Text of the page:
Alopecia is caused by many factors, including genetic diseases, metabolic diseases, or infectious diseases. Sometimes, nutrient deficiencies can also cause alopecia.
Alopecia can also be self-inflicted by trauma and excessive itching. A Hello Ralphie online veterinary consultation will help you determine if your dog has alopecia. A virtual vet can guide you towards the next steps, including discovering the cause of the alopecia and potential treatments to address the problem.
Pyoderma is the medical term for skin infection, another common skin condition seen by veterinarians in dogs. In most cases, pyoderma is secondary to a primary condition such as allergies or after swimming.
When the dog is very itchy and has excessively scratched its skin, the result can be a secondary skin infection.
If your dog has a long coat and regularly swims in open water, it can suffer from pyoderma, which is especially common in breeds like golden retrievers.
If you suspect your dog could be suffering from pyoderma, one of our Hello Ralphie online veterinarians can help. More than likely, they will discuss a condition called “hot spots” with you. These are localized spots of pyoderma usually caused when double-coated dogs swim in lakes or streams, and their fur stays damp on their skin.
Pyoderma requires prescription medication and shampoos to treat. One of our Hello Ralphie vets can help you choose the right product to treat your dog’s pyoderma.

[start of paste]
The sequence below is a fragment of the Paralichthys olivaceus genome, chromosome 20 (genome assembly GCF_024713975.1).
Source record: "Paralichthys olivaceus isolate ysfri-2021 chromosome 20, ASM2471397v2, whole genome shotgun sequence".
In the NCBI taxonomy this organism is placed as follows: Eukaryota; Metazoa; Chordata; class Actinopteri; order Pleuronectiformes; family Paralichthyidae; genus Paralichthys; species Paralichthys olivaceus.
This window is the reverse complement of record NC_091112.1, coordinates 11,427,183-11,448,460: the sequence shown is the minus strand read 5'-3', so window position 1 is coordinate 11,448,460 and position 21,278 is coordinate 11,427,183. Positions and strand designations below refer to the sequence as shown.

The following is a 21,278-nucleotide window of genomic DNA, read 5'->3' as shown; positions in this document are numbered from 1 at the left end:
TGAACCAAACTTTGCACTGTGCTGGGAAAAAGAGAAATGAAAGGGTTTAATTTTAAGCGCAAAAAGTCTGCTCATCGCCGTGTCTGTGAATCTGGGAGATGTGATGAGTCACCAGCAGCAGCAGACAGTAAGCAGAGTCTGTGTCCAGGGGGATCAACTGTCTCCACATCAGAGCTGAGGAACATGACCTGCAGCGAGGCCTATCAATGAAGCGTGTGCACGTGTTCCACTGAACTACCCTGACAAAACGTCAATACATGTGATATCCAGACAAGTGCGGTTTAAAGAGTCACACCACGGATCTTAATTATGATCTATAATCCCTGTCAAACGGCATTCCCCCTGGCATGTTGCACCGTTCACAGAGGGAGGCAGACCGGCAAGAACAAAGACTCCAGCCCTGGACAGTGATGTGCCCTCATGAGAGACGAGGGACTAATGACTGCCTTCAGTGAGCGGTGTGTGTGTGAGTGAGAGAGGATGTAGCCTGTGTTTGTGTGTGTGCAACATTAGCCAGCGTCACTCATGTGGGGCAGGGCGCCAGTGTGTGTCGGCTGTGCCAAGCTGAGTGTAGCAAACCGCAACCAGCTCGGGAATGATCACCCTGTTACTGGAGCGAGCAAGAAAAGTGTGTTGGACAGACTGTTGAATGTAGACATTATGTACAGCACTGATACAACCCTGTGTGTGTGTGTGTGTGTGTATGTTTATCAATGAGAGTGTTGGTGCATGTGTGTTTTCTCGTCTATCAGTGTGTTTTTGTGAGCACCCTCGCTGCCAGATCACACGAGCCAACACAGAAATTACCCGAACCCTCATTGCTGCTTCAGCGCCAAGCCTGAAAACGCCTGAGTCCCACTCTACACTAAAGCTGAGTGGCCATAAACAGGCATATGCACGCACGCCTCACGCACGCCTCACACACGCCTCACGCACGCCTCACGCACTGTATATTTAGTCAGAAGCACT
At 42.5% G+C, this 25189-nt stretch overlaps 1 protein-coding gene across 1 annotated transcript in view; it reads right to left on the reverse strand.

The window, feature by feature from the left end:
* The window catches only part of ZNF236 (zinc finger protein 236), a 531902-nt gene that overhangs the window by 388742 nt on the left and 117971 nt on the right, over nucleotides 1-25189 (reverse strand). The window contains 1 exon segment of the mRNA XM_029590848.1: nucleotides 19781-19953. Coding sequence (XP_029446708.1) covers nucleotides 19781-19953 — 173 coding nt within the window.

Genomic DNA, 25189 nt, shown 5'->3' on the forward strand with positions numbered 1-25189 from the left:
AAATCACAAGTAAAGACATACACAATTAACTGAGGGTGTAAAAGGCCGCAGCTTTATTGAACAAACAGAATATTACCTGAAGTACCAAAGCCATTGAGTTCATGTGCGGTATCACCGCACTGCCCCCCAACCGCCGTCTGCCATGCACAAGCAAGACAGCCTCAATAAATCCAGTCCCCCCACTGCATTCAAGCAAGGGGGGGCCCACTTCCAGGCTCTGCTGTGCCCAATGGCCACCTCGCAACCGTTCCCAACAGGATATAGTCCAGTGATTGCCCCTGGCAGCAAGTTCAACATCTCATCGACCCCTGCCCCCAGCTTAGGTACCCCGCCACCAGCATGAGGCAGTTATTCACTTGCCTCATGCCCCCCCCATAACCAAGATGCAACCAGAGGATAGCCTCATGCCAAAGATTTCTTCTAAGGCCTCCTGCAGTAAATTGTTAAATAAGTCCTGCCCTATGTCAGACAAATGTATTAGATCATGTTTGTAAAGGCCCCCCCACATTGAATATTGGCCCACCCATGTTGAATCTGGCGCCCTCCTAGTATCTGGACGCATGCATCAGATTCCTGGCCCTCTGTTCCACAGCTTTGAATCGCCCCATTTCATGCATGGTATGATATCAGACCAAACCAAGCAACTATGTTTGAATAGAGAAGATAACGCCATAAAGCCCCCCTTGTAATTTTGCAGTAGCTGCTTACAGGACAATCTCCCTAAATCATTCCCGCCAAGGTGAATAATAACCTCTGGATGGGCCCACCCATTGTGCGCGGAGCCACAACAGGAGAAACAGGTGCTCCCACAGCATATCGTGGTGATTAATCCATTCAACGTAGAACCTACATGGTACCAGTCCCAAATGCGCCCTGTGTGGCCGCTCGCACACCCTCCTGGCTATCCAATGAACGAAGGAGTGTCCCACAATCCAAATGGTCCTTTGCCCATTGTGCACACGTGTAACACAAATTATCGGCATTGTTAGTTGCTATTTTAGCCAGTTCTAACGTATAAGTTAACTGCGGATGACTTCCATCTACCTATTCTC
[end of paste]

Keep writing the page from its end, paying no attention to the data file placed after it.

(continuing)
5. Thinning Hair/Skin Pigment Changes
You may notice that your dog is not quite balding, but their coat looks much less thick and even brittle in certain places.
You may also notice that your dog’s skin pigment changes over time. Where your dog’s skin was once a bright or pale shade of pink, it may now look almost black.
Typically, these clinical signs in dogs are due to metabolic diseases and hormone imbalances. A Hello Ralphie online vet can note what you have noticed in your dog and recommend the next steps for a diagnosis. Common metabolic diseases in dogs that cause changes to the coat or pigment of the skin include thyroid disease and Cushing’s disease.
As dogs age, they can develop numerous lumps, bumps, moles, and lesions on the surface of their skin. Sometimes, these can look rather alarming. These lumps and bumps range from fatty masses, warts, skin tags, and benign cysts to more sinister lesions, such as a variety of cancers.
A Hello Ralphie veterinarian will discuss the appearance of your dog’s lump or bump. The size, shape, color, and texture will all play a factor in helping make a diagnosis. One of our Hello Ralphie veterinarians will discuss the most likely differentials for your dog’s lump/bump based on the appearance, your dog’s age, and the breed.
Of course, these are just six common conditions that can affect your dog’s skin, and the list of potential conditions is much larger. If you suspect that your dog has a condition on this list or something not mentioned above, a Hello Ralphie virtual vet can help. Help keep your dog healthy and schedule a virtual vet appointment today!